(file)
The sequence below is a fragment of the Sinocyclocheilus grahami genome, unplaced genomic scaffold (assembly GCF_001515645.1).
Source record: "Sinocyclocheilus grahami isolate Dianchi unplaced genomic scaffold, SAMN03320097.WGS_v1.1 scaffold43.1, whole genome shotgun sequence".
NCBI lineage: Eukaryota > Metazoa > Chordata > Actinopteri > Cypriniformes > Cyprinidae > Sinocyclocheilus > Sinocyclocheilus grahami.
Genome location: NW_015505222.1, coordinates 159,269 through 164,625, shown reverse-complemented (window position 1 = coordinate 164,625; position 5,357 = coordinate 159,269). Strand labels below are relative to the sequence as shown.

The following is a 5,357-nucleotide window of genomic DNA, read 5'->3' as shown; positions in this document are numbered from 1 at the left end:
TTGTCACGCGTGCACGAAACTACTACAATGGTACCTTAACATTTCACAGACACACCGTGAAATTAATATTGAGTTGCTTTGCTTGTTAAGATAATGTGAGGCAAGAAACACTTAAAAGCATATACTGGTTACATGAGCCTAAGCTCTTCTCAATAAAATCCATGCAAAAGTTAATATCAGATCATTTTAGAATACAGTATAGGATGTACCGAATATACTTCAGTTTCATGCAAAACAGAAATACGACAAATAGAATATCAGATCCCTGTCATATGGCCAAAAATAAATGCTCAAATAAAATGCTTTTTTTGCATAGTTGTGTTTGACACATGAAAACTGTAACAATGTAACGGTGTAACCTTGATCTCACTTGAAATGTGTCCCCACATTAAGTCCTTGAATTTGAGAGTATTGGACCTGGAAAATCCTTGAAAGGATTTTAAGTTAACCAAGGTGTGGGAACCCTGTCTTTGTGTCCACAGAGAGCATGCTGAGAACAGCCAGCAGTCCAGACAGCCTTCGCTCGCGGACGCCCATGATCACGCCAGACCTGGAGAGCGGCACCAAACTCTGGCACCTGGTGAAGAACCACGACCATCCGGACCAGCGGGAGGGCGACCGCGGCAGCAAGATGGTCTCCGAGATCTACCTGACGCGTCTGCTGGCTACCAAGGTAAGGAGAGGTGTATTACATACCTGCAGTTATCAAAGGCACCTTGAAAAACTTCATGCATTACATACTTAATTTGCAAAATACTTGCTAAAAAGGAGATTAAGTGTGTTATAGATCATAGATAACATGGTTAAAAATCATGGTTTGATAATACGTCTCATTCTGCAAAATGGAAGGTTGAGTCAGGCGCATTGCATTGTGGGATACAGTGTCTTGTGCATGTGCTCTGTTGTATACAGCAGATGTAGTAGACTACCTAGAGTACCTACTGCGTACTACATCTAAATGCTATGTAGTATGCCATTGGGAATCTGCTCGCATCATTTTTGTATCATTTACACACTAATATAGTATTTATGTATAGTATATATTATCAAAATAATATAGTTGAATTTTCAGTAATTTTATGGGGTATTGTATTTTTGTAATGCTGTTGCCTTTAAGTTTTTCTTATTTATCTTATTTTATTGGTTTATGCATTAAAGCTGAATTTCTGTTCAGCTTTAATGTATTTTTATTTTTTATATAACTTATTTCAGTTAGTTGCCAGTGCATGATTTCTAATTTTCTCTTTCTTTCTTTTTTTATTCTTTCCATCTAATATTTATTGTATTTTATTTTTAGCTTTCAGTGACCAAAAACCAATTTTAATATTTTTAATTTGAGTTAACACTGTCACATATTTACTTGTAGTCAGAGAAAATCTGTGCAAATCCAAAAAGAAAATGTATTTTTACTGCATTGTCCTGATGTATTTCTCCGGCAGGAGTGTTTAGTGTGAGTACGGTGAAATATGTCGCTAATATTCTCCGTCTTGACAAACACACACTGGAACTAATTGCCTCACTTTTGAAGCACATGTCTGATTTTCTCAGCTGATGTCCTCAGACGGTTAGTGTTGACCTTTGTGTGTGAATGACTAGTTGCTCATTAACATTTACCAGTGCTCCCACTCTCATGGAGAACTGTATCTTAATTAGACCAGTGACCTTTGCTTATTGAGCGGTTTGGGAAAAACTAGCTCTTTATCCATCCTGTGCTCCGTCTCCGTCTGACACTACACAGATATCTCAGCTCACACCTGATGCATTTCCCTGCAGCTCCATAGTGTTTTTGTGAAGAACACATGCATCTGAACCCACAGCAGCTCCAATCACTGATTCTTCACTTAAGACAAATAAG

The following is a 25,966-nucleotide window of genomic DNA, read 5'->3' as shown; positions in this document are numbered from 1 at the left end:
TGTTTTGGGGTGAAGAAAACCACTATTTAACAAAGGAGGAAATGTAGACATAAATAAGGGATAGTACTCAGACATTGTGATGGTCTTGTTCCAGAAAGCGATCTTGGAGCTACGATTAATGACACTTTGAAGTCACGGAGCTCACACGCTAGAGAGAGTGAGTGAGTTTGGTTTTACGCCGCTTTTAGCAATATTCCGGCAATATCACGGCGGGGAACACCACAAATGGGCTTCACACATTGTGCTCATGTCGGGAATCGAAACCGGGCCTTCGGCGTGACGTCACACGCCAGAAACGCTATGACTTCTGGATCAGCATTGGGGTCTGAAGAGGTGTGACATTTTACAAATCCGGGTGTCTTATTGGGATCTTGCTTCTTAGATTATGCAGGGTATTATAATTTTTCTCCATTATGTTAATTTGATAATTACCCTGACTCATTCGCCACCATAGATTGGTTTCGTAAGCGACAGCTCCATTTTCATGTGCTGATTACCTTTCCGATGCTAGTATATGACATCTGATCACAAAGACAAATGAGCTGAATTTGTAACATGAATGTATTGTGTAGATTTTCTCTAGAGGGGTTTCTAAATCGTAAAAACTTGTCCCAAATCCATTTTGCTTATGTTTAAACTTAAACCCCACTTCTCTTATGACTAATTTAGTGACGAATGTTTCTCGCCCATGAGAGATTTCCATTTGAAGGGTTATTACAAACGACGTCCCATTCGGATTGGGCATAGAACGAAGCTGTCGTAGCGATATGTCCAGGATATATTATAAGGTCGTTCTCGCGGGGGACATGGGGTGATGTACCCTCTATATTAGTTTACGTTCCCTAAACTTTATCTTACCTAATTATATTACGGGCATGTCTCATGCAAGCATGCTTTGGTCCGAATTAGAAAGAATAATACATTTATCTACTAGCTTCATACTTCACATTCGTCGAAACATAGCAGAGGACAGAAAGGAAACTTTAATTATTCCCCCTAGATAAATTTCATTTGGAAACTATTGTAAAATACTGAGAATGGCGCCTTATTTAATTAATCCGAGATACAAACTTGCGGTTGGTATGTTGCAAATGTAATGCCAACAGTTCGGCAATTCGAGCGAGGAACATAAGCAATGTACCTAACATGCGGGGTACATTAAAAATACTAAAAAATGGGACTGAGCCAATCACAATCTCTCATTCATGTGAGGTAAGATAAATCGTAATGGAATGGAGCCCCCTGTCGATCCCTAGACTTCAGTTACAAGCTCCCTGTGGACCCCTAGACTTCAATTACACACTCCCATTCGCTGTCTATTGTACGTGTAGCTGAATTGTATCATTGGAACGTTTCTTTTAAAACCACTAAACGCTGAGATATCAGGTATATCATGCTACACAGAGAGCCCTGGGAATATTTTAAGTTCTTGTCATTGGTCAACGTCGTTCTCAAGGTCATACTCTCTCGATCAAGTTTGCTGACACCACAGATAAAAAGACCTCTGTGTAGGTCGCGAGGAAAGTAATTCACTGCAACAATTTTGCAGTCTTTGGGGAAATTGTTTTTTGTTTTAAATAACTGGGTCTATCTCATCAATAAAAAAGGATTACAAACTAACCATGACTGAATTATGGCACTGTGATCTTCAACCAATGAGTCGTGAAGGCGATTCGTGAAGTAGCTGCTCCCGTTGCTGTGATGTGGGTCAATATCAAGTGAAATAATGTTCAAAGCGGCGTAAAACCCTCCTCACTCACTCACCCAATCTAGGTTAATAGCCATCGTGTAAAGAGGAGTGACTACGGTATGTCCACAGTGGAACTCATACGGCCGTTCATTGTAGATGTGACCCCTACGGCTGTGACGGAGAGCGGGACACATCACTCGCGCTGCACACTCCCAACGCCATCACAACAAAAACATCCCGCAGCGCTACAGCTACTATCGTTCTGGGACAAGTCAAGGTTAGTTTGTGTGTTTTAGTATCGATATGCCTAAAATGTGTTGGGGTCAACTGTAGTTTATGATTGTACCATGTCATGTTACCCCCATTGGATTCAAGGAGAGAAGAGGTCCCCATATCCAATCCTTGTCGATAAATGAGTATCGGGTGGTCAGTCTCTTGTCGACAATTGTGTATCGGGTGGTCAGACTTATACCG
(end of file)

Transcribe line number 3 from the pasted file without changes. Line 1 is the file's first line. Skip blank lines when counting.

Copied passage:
NCBI lineage: Eukaryota > Metazoa > Chordata > Actinopteri > Cypriniformes > Cyprinidae > Sinocyclocheilus > Sinocyclocheilus grahami.